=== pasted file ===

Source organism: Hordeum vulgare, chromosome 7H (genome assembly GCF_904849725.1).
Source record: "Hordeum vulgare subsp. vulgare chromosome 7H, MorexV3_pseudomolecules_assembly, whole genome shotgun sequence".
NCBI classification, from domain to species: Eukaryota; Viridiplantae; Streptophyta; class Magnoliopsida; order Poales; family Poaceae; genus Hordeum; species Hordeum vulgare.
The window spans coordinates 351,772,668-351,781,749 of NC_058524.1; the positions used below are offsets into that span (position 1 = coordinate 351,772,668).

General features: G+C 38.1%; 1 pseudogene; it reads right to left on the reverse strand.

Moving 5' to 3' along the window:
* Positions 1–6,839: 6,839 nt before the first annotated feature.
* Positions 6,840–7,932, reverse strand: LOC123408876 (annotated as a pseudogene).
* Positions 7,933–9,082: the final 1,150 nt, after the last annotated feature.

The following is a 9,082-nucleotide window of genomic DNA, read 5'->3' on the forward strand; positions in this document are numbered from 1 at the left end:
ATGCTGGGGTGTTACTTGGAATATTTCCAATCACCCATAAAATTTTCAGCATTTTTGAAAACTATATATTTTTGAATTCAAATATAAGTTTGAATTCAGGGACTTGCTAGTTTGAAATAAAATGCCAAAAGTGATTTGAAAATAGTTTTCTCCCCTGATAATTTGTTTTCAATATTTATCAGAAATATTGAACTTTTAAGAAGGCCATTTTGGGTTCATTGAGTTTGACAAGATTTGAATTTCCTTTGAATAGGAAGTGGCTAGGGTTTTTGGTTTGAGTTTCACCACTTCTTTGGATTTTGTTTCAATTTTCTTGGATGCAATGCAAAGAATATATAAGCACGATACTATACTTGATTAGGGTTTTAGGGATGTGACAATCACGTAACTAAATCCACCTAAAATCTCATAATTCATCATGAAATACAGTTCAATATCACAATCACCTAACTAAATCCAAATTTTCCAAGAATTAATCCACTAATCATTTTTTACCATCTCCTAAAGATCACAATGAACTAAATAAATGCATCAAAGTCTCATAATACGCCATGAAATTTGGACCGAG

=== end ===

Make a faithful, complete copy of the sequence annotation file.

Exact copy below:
Source organism: Hordeum vulgare, chromosome 7H (genome assembly GCF_904849725.1).
Source record: "Hordeum vulgare subsp. vulgare chromosome 7H, MorexV3_pseudomolecules_assembly, whole genome shotgun sequence".
NCBI classification, from domain to species: Eukaryota; Viridiplantae; Streptophyta; class Magnoliopsida; order Poales; family Poaceae; genus Hordeum; species Hordeum vulgare.
The window spans coordinates 351,772,668-351,781,749 of NC_058524.1; the positions used below are offsets into that span (position 1 = coordinate 351,772,668).

General features: G+C 38.1%; 1 pseudogene; it reads right to left on the reverse strand.

Moving 5' to 3' along the window:
* Positions 1–6,839: 6,839 nt before the first annotated feature.
* Positions 6,840–7,932, reverse strand: LOC123408876 (annotated as a pseudogene).
* Positions 7,933–9,082: the final 1,150 nt, after the last annotated feature.

The following is a 9,082-nucleotide window of genomic DNA, read 5'->3' on the forward strand; positions in this document are numbered from 1 at the left end:
ATGCTGGGGTGTTACTTGGAATATTTCCAATCACCCATAAAATTTTCAGCATTTTTGAAAACTATATATTTTTGAATTCAAATATAAGTTTGAATTCAGGGACTTGCTAGTTTGAAATAAAATGCCAAAAGTGATTTGAAAATAGTTTTCTCCCCTGATAATTTGTTTTCAATATTTATCAGAAATATTGAACTTTTAAGAAGGCCATTTTGGGTTCATTGAGTTTGACAAGATTTGAATTTCCTTTGAATAGGAAGTGGCTAGGGTTTTTGGTTTGAGTTTCACCACTTCTTTGGATTTTGTTTCAATTTTCTTGGATGCAATGCAAAGAATATATAAGCACGATACTATACTTGATTAGGGTTTTAGGGATGTGACAATCACGTAACTAAATCCACCTAAAATCTCATAATTCATCATGAAATACAGTTCAATATCACAATCACCTAACTAAATCCAAATTTTCCAAGAATTAATCCACTAATCATTTTTTACCATCTCCTAAAGATCACAATGAACTAAATAAATGCATCAAAGTCTCATAATACGCCATGAAATTTGGACCGAG